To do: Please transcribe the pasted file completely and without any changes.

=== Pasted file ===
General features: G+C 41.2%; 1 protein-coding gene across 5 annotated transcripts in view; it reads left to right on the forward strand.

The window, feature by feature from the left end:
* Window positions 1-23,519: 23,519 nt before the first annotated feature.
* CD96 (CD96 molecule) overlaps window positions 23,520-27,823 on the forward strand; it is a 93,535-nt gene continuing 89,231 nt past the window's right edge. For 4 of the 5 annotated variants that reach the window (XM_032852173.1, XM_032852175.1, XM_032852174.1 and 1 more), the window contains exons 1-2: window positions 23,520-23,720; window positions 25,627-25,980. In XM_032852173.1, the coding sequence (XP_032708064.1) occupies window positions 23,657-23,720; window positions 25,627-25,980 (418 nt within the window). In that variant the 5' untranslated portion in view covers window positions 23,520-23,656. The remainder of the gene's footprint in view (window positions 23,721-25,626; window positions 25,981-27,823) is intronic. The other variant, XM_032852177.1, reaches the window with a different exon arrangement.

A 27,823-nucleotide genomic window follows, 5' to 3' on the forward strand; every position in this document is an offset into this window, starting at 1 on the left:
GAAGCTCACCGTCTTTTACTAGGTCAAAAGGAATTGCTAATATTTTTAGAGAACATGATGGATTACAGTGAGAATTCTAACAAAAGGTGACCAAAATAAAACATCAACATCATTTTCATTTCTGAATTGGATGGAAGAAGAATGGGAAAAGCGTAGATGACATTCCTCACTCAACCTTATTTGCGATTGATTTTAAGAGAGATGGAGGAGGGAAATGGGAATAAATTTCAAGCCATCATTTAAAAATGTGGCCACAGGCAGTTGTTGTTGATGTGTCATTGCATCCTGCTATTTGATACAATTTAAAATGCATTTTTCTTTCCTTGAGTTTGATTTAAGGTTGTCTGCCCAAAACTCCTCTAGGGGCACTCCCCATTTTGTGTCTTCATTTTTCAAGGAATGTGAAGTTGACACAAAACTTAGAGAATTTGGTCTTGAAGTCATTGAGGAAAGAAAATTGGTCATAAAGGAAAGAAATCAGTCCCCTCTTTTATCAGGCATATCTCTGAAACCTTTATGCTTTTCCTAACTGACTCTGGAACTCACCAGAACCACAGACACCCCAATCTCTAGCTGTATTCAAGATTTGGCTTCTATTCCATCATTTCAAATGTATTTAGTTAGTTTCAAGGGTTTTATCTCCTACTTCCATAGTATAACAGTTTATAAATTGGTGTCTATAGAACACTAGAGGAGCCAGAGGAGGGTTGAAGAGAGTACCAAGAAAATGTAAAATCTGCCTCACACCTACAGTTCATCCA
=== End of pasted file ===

General features: G+C 41.2%; 1 protein-coding gene across 5 annotated transcripts in view; it reads left to right on the forward strand.

The window, feature by feature from the left end:
* Window positions 1-23,519: 23,519 nt before the first annotated feature.
* CD96 (CD96 molecule) overlaps window positions 23,520-27,823 on the forward strand; it is a 93,535-nt gene continuing 89,231 nt past the window's right edge. For 4 of the 5 annotated variants that reach the window (XM_032852173.1, XM_032852175.1, XM_032852174.1 and 1 more), the window contains exons 1-2: window positions 23,520-23,720; window positions 25,627-25,980. In XM_032852173.1, the coding sequence (XP_032708064.1) occupies window positions 23,657-23,720; window positions 25,627-25,980 (418 nt within the window). In that variant the 5' untranslated portion in view covers window positions 23,520-23,656. The remainder of the gene's footprint in view (window positions 23,721-25,626; window positions 25,981-27,823) is intronic. The other variant, XM_032852177.1, reaches the window with a different exon arrangement.

A 27,823-nucleotide genomic window follows, 5' to 3' on the forward strand; every position in this document is an offset into this window, starting at 1 on the left:
GAAGCTCACCGTCTTTTACTAGGTCAAAAGGAATTGCTAATATTTTTAGAGAACATGATGGATTACAGTGAGAATTCTAACAAAAGGTGACCAAAATAAAACATCAACATCATTTTCATTTCTGAATTGGATGGAAGAAGAATGGGAAAAGCGTAGATGACATTCCTCACTCAACCTTATTTGCGATTGATTTTAAGAGAGATGGAGGAGGGAAATGGGAATAAATTTCAAGCCATCATTTAAAAATGTGGCCACAGGCAGTTGTTGTTGATGTGTCATTGCATCCTGCTATTTGATACAATTTAAAATGCATTTTTCTTTCCTTGAGTTTGATTTAAGGTTGTCTGCCCAAAACTCCTCTAGGGGCACTCCCCATTTTGTGTCTTCATTTTTCAAGGAATGTGAAGTTGACACAAAACTTAGAGAATTTGGTCTTGAAGTCATTGAGGAAAGAAAATTGGTCATAAAGGAAAGAAATCAGTCCCCTCTTTTATCAGGCATATCTCTGAAACCTTTATGCTTTTCCTAACTGACTCTGGAACTCACCAGAACCACAGACACCCCAATCTCTAGCTGTATTCAAGATTTGGCTTCTATTCCATCATTTCAAATGTATTTAGTTAGTTTCAAGGGTTTTATCTCCTACTTCCATAGTATAACAGTTTATAAATTGGTGTCTATAGAACACTAGAGGAGCCAGAGGAGGGTTGAAGAGAGTACCAAGAAAATGTAAAATCTGCCTCACACCTACAGTTCATCCA